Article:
GDPR & email marketing

GDPR (General Data Protection Regulation) is coming into effect in May and this will have an impact on organisations who collect and use personal data. A classic example of such usage is where businesses have an email newsletter signup on their website – if that sounds like you, read on.

Disclaimer: we are not GDPR legal experts so this is our ‘common sense’ web perspective angle. However,  coming up next, we’ve got a post from Tony Dowling, of the GDPR Alliance.

Note: some businesses are telling themselves “oh, we’re B2B. So it doesn’t effect us“. They are wrong. Don’t put your head in the sand.

Firstly, from my reading of GDPR, a lot of it should be common sense:

  • you can only email people stuff if you have their formal ‘consent
  • Make sure that people are aware of what they are signing up for. You can’t change the goal posts later on (not without asking for consent again).
  • If people want to unsubscribe, let them – and make sure they stay unsubscribed

Note: there is a grey area with what is classed as legitimate practices as you go about your business; however, if you ask me, consent is key.

If your email list has been generated via the ‘double optin’ method (see next), then that’s a very good start.

Double Optin

Single optin is where a person visits a website, puts their email address in the ‘newsletter signup’ box and, hey presto, they are signed up to receive future updates. The flaw to this approach is that you could put in ‘[email protected] and, unless that is Mark Zuckerberg is the person in question, then you have signed him up for something he didn’t want – urgh!

Double optin gets around this by taking an extra step – in this scenario, when you put ‘[email protected]’ into the newsletter signup field, a system then emails you, telling you what you have signed up for, and makes you click a link in the email – and until that link is clicked, you are not opted in; this is a much more fool proof method. Why doesn’t everyone do this already? Because it’s an extra step and most people won’t put it in place unless they are forced to – well now you are.

What to do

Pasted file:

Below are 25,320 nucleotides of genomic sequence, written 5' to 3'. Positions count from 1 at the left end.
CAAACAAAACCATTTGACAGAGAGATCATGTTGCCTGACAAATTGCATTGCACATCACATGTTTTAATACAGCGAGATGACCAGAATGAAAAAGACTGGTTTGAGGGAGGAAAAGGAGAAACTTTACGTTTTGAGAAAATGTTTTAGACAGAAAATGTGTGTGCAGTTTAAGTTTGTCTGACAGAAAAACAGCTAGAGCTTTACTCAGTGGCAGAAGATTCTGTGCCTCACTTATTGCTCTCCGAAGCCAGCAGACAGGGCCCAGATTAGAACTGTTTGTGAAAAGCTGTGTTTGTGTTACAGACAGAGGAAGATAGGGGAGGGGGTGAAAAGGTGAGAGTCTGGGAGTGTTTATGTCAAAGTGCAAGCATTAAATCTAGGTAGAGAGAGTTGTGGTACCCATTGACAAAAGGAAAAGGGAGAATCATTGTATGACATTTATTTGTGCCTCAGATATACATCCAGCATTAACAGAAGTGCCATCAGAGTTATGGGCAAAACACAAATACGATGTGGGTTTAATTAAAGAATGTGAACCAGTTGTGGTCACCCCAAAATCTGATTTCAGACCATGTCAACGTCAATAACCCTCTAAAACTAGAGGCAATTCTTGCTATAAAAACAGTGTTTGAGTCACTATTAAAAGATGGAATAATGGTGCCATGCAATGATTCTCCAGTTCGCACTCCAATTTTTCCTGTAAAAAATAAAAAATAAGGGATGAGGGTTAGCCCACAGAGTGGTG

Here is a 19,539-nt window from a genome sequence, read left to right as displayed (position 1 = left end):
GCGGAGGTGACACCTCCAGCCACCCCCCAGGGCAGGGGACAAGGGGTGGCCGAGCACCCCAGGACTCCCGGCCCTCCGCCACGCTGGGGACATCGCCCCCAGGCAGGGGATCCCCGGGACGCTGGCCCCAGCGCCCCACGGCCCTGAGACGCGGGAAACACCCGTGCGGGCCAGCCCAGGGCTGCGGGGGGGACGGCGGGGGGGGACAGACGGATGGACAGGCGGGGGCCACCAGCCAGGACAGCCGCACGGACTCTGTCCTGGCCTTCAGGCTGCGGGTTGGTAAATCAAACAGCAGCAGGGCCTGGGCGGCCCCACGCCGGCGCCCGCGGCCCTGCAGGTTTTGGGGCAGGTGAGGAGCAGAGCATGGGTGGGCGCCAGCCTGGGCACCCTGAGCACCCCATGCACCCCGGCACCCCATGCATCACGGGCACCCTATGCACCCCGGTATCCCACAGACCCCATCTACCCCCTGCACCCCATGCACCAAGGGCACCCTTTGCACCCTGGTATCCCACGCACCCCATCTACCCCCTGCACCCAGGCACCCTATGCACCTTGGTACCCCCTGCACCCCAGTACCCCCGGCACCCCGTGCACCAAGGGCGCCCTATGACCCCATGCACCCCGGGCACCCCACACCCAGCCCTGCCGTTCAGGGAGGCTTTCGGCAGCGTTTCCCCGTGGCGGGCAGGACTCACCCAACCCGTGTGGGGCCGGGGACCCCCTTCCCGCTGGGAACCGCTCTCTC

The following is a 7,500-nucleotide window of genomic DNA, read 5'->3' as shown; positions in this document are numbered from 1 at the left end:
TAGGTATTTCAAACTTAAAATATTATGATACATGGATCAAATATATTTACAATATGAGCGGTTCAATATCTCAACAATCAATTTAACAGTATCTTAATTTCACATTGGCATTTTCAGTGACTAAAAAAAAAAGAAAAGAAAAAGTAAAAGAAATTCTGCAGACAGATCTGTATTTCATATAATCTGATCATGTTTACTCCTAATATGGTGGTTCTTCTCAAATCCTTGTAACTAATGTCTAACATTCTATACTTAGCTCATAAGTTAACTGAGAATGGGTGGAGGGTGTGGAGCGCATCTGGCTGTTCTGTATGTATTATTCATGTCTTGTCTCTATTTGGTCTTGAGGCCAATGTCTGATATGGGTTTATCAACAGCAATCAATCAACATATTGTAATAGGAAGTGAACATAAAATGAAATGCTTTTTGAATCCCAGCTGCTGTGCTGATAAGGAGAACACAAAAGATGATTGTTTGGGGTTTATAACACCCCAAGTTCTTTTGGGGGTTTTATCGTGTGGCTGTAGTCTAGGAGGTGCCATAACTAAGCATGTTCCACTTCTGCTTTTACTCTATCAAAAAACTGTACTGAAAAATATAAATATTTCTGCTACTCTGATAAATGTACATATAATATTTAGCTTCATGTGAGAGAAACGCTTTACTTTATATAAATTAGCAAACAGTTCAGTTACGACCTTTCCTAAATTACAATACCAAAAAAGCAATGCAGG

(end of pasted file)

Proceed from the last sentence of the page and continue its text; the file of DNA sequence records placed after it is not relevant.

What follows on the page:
So, if you’ve got an email list which you are not 100% that everyone has fully given their consent, then you’ll need to address that as part of your steps to GDPR compliance.

We’ve been running since 2001 and have amassed a considerable email list over time, so, to clear that up we are doing a ‘data cleanse’ where we:

  1. Treat all the email addresses as having an unknown consent state
  2. Send a finite series of emails*, all which try to encourage consent
  3. If they give consent, they are back on our full (alebeit reduced) email list
  4. If they don’t do anything, they are automatically fully unsubscribed
  5. Finally, amend any current website signup  forms to be compliant/use double optin etc.

(*I admit it’s a little chicken and egg as, if we’re unsure of consent, why are we emailing them. However, I’m hoping that common sense prevails and anyone investigating can see that this is part of a documented, cleansing process).

We use a powerful CRM, email marketing, automation system called Active Campaign. Active Campaign allows us to create the above steps as an automated process. In the screenshot below (from a client’s Active Campaign account), you can see we have a flow chart of steps which will automatically be taken, with set delays (“Wait for 1 week(s)”), and then alternative action is taken based on what the user has (or has not) done.

Closing Thoughts

Whilst the above does not give you GDPR Compliance (as that has wider reaching implications, which the next blog post will touch on more), it does ensure that your email list is clean in terms of consent.

Hope that helps

Joel

 

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